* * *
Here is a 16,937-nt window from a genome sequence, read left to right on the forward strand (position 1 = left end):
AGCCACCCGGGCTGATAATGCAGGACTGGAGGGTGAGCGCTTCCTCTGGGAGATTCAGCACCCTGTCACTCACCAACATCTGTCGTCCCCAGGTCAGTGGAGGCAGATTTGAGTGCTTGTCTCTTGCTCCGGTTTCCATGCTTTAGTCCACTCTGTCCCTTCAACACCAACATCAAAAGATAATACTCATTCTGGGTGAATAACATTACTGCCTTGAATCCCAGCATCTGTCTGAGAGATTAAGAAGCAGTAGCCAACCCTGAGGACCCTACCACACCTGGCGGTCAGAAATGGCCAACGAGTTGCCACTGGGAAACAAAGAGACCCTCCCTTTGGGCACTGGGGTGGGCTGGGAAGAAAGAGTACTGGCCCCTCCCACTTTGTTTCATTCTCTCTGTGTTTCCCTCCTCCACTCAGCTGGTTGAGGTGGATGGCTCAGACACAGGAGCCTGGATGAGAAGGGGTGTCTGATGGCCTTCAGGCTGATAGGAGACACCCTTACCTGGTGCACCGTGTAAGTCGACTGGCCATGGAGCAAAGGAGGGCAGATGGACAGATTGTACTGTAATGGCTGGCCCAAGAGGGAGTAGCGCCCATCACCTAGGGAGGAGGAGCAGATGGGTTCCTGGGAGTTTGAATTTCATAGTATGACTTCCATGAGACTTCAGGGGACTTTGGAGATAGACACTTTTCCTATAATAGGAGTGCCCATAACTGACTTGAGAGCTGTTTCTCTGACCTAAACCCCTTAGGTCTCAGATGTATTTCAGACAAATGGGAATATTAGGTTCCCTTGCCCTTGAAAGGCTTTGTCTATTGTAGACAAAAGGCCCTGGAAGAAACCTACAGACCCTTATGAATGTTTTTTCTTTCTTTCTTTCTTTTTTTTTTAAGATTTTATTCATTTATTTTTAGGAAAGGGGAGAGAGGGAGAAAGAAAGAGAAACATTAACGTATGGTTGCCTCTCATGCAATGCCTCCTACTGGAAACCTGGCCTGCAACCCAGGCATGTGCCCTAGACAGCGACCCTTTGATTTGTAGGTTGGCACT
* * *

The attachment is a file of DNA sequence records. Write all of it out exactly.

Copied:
Here is a 16,937-nt window from a genome sequence, read left to right on the forward strand (position 1 = left end):
AGCCACCCGGGCTGATAATGCAGGACTGGAGGGTGAGCGCTTCCTCTGGGAGATTCAGCACCCTGTCACTCACCAACATCTGTCGTCCCCAGGTCAGTGGAGGCAGATTTGAGTGCTTGTCTCTTGCTCCGGTTTCCATGCTTTAGTCCACTCTGTCCCTTCAACACCAACATCAAAAGATAATACTCATTCTGGGTGAATAACATTACTGCCTTGAATCCCAGCATCTGTCTGAGAGATTAAGAAGCAGTAGCCAACCCTGAGGACCCTACCACACCTGGCGGTCAGAAATGGCCAACGAGTTGCCACTGGGAAACAAAGAGACCCTCCCTTTGGGCACTGGGGTGGGCTGGGAAGAAAGAGTACTGGCCCCTCCCACTTTGTTTCATTCTCTCTGTGTTTCCCTCCTCCACTCAGCTGGTTGAGGTGGATGGCTCAGACACAGGAGCCTGGATGAGAAGGGGTGTCTGATGGCCTTCAGGCTGATAGGAGACACCCTTACCTGGTGCACCGTGTAAGTCGACTGGCCATGGAGCAAAGGAGGGCAGATGGACAGATTGTACTGTAATGGCTGGCCCAAGAGGGAGTAGCGCCCATCACCTAGGGAGGAGGAGCAGATGGGTTCCTGGGAGTTTGAATTTCATAGTATGACTTCCATGAGACTTCAGGGGACTTTGGAGATAGACACTTTTCCTATAATAGGAGTGCCCATAACTGACTTGAGAGCTGTTTCTCTGACCTAAACCCCTTAGGTCTCAGATGTATTTCAGACAAATGGGAATATTAGGTTCCCTTGCCCTTGAAAGGCTTTGTCTATTGTAGACAAAAGGCCCTGGAAGAAACCTACAGACCCTTATGAATGTTTTTTCTTTCTTTCTTTCTTTTTTTTTTAAGATTTTATTCATTTATTTTTAGGAAAGGGGAGAGAGGGAGAAAGAAAGAGAAACATTAACGTATGGTTGCCTCTCATGCAATGCCTCCTACTGGAAACCTGGCCTGCAACCCAGGCATGTGCCCTAGACAGCGACCCTTTGATTTGTAGGTTGGCACT